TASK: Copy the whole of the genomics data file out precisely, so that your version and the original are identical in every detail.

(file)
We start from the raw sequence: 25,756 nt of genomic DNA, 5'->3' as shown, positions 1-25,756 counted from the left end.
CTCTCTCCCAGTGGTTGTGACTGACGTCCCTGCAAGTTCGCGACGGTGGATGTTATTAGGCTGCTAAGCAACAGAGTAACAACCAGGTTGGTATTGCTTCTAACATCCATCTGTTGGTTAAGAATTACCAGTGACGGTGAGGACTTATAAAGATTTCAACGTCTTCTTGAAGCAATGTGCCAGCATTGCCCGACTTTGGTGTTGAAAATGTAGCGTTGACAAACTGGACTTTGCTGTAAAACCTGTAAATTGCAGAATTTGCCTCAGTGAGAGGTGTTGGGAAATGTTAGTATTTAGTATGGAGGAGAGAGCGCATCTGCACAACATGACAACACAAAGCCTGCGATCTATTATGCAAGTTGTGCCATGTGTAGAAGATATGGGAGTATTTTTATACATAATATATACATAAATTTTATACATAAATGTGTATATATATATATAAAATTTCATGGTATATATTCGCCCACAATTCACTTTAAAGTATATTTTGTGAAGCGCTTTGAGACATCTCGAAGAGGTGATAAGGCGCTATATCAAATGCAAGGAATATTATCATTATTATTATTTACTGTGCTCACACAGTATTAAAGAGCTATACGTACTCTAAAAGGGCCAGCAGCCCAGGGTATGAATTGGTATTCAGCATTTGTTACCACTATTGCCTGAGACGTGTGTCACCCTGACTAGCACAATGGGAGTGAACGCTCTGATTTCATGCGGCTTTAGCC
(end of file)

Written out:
We start from the raw sequence: 25,756 nt of genomic DNA, 5'->3' as shown, positions 1-25,756 counted from the left end.
CTCTCTCCCAGTGGTTGTGACTGACGTCCCTGCAAGTTCGCGACGGTGGATGTTATTAGGCTGCTAAGCAACAGAGTAACAACCAGGTTGGTATTGCTTCTAACATCCATCTGTTGGTTAAGAATTACCAGTGACGGTGAGGACTTATAAAGATTTCAACGTCTTCTTGAAGCAATGTGCCAGCATTGCCCGACTTTGGTGTTGAAAATGTAGCGTTGACAAACTGGACTTTGCTGTAAAACCTGTAAATTGCAGAATTTGCCTCAGTGAGAGGTGTTGGGAAATGTTAGTATTTAGTATGGAGGAGAGAGCGCATCTGCACAACATGACAACACAAAGCCTGCGATCTATTATGCAAGTTGTGCCATGTGTAGAAGATATGGGAGTATTTTTATACATAATATATACATAAATTTTATACATAAATGTGTATATATATATATAAAATTTCATGGTATATATTCGCCCACAATTCACTTTAAAGTATATTTTGTGAAGCGCTTTGAGACATCTCGAAGAGGTGATAAGGCGCTATATCAAATGCAAGGAATATTATCATTATTATTATTTACTGTGCTCACACAGTATTAAAGAGCTATACGTACTCTAAAAGGGCCAGCAGCCCAGGGTATGAATTGGTATTCAGCATTTGTTACCACTATTGCCTGAGACGTGTGTCACCCTGACTAGCACAATGGGAGTGAACGCTCTGATTTCATGCGGCTTTAGCC